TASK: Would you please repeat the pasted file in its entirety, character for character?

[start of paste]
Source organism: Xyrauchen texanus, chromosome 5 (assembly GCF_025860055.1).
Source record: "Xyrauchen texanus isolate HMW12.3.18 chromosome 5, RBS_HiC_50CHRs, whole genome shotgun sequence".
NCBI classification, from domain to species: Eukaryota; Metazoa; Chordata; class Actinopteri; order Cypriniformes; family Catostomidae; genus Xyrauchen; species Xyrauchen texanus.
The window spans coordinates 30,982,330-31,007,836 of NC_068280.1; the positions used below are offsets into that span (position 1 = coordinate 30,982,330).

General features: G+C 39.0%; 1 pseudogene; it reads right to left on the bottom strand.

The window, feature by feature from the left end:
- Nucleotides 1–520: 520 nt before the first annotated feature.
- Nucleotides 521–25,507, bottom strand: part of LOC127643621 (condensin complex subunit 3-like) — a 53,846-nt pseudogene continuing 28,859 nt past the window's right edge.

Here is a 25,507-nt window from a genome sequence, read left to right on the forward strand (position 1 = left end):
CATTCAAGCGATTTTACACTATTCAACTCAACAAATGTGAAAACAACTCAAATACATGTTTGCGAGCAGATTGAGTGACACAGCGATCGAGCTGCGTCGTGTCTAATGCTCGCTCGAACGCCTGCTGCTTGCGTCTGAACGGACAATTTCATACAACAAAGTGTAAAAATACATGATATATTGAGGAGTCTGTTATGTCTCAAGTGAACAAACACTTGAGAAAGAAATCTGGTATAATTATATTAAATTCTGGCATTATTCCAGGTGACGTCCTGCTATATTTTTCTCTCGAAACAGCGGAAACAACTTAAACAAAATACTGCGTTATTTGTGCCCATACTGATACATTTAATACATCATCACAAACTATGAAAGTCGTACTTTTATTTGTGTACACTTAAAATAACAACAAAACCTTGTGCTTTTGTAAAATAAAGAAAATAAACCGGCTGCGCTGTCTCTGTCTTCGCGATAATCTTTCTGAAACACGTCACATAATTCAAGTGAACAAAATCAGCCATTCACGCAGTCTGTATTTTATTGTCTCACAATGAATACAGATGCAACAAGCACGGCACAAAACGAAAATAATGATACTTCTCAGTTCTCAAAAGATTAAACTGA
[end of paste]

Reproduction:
Source organism: Xyrauchen texanus, chromosome 5 (assembly GCF_025860055.1).
Source record: "Xyrauchen texanus isolate HMW12.3.18 chromosome 5, RBS_HiC_50CHRs, whole genome shotgun sequence".
NCBI classification, from domain to species: Eukaryota; Metazoa; Chordata; class Actinopteri; order Cypriniformes; family Catostomidae; genus Xyrauchen; species Xyrauchen texanus.
The window spans coordinates 30,982,330-31,007,836 of NC_068280.1; the positions used below are offsets into that span (position 1 = coordinate 30,982,330).

General features: G+C 39.0%; 1 pseudogene; it reads right to left on the bottom strand.

The window, feature by feature from the left end:
- Nucleotides 1–520: 520 nt before the first annotated feature.
- Nucleotides 521–25,507, bottom strand: part of LOC127643621 (condensin complex subunit 3-like) — a 53,846-nt pseudogene continuing 28,859 nt past the window's right edge.

Here is a 25,507-nt window from a genome sequence, read left to right on the forward strand (position 1 = left end):
CATTCAAGCGATTTTACACTATTCAACTCAACAAATGTGAAAACAACTCAAATACATGTTTGCGAGCAGATTGAGTGACACAGCGATCGAGCTGCGTCGTGTCTAATGCTCGCTCGAACGCCTGCTGCTTGCGTCTGAACGGACAATTTCATACAACAAAGTGTAAAAATACATGATATATTGAGGAGTCTGTTATGTCTCAAGTGAACAAACACTTGAGAAAGAAATCTGGTATAATTATATTAAATTCTGGCATTATTCCAGGTGACGTCCTGCTATATTTTTCTCTCGAAACAGCGGAAACAACTTAAACAAAATACTGCGTTATTTGTGCCCATACTGATACATTTAATACATCATCACAAACTATGAAAGTCGTACTTTTATTTGTGTACACTTAAAATAACAACAAAACCTTGTGCTTTTGTAAAATAAAGAAAATAAACCGGCTGCGCTGTCTCTGTCTTCGCGATAATCTTTCTGAAACACGTCACATAATTCAAGTGAACAAAATCAGCCATTCACGCAGTCTGTATTTTATTGTCTCACAATGAATACAGATGCAACAAGCACGGCACAAAACGAAAATAATGATACTTCTCAGTTCTCAAAAGATTAAACTGA